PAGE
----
1st Executive Blog

06 Apr Plans Not Made Can’t Succeed

This morning I added a voice over to a simple 8 slide Powerpoint deck about scenario planning during the Covid 19 crisis. As I uploaded this to Slideshare and my LinkedIn accounts I started to reflect on what business leaders may do with it.

Perhaps fortunately now, I have managed businesses or business units through 3 recessions before this current crisis. While this one is unique, that is exactly what it has in common with all of the others, they were unique. This is different though, as large sections of every developed, developing and Third World economy have slowed to a crawl in an effort to survive.

As a business advisor and leadership development coach I would not suggest for a moment that I have all the answers. However, what I do know is that no plan probably means no survival.

This particular presentation was my small effort, supported by Mindshop International, at supporting people during this period of intense “leadership development” that is being imposed upon business leaders by a tiny little virus. My focus in the near future is to unearth a host of initiatives that can be delivered at no cost to as many people as possible. I hope, to help just a little as they manage their own crisis.

Overall, we believe that there are a series of simple steps to follow for leaders to be effective:

  1.  Manage your own stress and anxiety. As a leader, there will be lots of anxious moments, but the people that depend on you won’t follow you if you curl up in a ball and put your head in the sand.
  2. Keep things in perspective - it’s highly unlikely that you will become ill, though not impossible
  3. Make sure you get the facts, rely on proven data to base your decisions upon.
  4. Communicate more, not just about what is going on, but be honest with those around you about how you are feeling. Authenticity goes a long way.
  5. Stay connected. Your trusted communities will still be talking to you, they will just be online. You may rely on your family more and there may be 1 or 2 people with whom your contact may be more intense than it is with others.
  6. Don’t forget to seek help if the stress or anxiety becomes too much. Obviously, I am concerned about what my business will look like after this but my greatest sadness has been for the people who have really suffered and maybe lost their lives, for the disconnectedness, and also for my questions about whether our world and our lives will ever be quite the same again.

The key thing about all of these thoughts is that I can manage and control them. That is the lesson that I’m seeking to take into my own business and into my business messaging.

With support from our advisory network Mindshop International, we believe that this particular leg of our long journey can be navigated through 3 Phases and an understanding of 3 levels of severity.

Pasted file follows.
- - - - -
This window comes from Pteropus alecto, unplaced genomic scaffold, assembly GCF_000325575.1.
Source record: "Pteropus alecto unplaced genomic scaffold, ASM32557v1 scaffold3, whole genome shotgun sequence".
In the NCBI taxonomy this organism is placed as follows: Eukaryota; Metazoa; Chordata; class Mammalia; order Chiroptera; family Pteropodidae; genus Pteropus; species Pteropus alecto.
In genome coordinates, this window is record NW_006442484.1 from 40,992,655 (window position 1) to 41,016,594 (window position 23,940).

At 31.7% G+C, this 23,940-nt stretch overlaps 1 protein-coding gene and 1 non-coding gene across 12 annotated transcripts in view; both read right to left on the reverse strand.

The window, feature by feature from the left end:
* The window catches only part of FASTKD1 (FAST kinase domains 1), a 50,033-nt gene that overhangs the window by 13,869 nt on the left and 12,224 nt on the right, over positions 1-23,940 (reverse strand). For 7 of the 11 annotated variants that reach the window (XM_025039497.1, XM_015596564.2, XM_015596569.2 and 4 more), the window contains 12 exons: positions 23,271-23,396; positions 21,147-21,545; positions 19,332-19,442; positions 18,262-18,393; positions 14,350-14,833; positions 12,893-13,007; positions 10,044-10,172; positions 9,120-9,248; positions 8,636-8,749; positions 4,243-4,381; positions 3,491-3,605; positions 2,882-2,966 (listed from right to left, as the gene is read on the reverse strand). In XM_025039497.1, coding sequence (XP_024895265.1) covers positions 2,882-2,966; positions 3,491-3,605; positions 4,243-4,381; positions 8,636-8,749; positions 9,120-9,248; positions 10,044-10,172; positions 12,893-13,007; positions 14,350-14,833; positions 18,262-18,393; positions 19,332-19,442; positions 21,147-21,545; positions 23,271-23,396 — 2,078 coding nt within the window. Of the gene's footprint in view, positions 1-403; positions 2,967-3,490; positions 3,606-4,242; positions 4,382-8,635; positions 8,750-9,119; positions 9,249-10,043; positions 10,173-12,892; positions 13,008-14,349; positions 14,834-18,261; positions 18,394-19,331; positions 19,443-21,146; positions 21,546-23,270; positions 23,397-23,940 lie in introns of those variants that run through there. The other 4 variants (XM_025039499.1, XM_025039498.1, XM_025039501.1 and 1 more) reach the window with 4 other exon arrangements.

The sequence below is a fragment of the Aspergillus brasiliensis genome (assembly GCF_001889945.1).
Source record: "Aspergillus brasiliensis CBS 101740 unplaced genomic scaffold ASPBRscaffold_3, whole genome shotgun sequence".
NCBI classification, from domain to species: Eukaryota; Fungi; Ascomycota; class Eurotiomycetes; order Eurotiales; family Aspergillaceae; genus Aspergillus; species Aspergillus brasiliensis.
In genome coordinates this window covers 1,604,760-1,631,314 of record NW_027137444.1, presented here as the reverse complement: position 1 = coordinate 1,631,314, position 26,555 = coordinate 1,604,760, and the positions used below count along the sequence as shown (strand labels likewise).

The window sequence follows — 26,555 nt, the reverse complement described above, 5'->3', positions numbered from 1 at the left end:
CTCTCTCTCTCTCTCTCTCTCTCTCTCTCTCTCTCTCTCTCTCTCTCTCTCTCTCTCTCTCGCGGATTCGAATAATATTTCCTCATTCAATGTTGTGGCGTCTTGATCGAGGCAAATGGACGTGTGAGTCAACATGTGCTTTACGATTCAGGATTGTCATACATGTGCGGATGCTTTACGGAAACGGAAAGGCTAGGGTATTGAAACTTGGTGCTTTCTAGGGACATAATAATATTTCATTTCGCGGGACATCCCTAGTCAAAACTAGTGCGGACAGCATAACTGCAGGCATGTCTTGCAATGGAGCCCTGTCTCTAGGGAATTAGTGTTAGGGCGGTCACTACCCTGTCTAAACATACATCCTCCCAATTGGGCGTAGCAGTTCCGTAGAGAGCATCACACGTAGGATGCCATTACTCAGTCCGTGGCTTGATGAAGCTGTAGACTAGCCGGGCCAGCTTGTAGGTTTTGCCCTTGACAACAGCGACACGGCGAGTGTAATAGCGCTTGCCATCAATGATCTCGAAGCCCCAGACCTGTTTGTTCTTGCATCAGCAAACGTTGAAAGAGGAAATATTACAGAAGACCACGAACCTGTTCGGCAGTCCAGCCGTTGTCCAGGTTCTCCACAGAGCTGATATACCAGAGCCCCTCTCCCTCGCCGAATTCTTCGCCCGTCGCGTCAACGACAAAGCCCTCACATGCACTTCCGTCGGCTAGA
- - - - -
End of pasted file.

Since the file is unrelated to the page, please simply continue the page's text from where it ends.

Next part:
The 3 Phases

· Phase 1 “Survive” - Many business leaders may have already addressed this although some of the remedies may take a little longer than we hope to arrive. Apart from managing our own anxieties, business leaders ought to have engaged in some level of disaster scenario planning, addressing short-term things that can be done to maintain a level of business health. In times like this, cash is king, and there is no doubt the cost-cutting may well be necessary. As with any other downturn, cutting the wrong costs can make the recovery much more difficult. Focusing on waste, and real tangible risk are important themes.

· Phase 2 “Pivot/Adapt” - The word ”pivot” has entered the business lexicon over the last couple of years. To learn more about it, see a book called The Lean Startup by Eric Ries. As business leaders begin to understand more about the impact of this crisis on their business, their people and their markets, the agile and innovative leader will find ways to adapt their business model, modify the range of technologies that they use, seek other innovations to create a new sense of purpose. They will understand that they also need to develop new capabilities as they work through this and they will need to develop these quickly. This phase is also where strategic planning for recovery begins.

· Phase 3 “Thrive” - Almost every recession is followed by a period of growth. These tend to have 2 distinct characteristics. The 1st is that growth comes over a period of a year or two as businesses feel that they can just get back to work. However, sometimes these periods are then followed by longer, slower recoveries. The other scenario is that organisations that have planned, evolved their growth strategies, evolved their people strategies and engaged in high levels of leadership support have seen long periods of steady extended growth. The difference between the two is almost exclusively down to planning.


The 3 Scenarios

These don’t require as much narrative. They are:

· Low Impact

· Medium Impact

· High Impact

What is important to consider is that the business and its leaders can move backwards and forwards between any of these scenarios during all 3 of the phases above as the consequences of external conditions and the decisions and choices that business leaders make impact upon their organisation. This is to be expected, but it is important to be ready, which takes us back to scenario planning.

I have included the downloadable PowerPoint with audio above, I will be sharing additional free resources in the coming days. We hope you find this helpful, if not you, share it with someone who might,  and we are more than happy to engage with your questions as you navigate through next few months. Best of luck, and stay safe.